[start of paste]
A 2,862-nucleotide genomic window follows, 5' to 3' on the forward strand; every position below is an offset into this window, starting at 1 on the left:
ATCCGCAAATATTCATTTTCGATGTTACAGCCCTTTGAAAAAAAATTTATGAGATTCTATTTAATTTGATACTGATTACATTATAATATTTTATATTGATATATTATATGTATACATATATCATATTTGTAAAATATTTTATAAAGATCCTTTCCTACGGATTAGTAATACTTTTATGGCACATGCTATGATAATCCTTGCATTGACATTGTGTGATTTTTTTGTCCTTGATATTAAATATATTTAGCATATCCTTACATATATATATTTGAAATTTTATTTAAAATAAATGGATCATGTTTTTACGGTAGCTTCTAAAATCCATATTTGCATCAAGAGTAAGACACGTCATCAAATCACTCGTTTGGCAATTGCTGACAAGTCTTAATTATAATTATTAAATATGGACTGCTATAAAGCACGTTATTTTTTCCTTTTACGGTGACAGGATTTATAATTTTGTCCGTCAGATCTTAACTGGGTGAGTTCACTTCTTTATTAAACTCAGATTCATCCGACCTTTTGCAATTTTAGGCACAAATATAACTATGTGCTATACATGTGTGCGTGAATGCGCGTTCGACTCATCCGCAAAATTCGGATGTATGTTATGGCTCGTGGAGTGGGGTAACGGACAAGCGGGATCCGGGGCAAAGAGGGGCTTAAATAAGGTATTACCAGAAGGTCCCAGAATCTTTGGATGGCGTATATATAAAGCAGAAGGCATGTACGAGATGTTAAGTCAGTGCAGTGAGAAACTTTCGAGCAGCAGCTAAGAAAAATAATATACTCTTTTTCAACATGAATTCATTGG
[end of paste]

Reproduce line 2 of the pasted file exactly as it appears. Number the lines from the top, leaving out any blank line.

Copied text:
ATCCGCAAATATTCATTTTCGATGTTACAGCCCTTTGAAAAAAAATTTATGAGATTCTATTTAATTTGATACTGATTACATTATAATATTTTATATTGATATATTATATGTATACATATATCATATTTGTAAAATATTTTATAAAGATCCTTTCCTACGGATTAGTAATACTTTTATGGCACATGCTATGATAATCCTTGCATTGACATTGTGTGATTTTTTTGTCCTTGATATTAAATATATTTAGCATATCCTTACATATATATATTTGAAATTTTATTTAAAATAAATGGATCATGTTTTTACGGTAGCTTCTAAAATCCATATTTGCATCAAGAGTAAGACACGTCATCAAATCACTCGTTTGGCAATTGCTGACAAGTCTTAATTATAATTATTAAATATGGACTGCTATAAAGCACGTTATTTTTTCCTTTTACGGTGACAGGATTTATAATTTTGTCCGTCAGATCTTAACTGGGTGAGTTCACTTCTTTATTAAACTCAGATTCATCCGACCTTTTGCAATTTTAGGCACAAATATAACTATGTGCTATACATGTGTGCGTGAATGCGCGTTCGACTCATCCGCAAAATTCGGATGTATGTTATGGCTCGTGGAGTGGGGTAACGGACAAGCGGGATCCGGGGCAAAGAGGGGCTTAAATAAGGTATTACCAGAAGGTCCCAGAATCTTTGGATGGCGTATATATAAAGCAGAAGGCATGTACGAGATGTTAAGTCAGTGCAGTGAGAAACTTTCGAGCAGCAGCTAAGAAAAATAATATACTCTTTTTCAACATGAATTCATTGG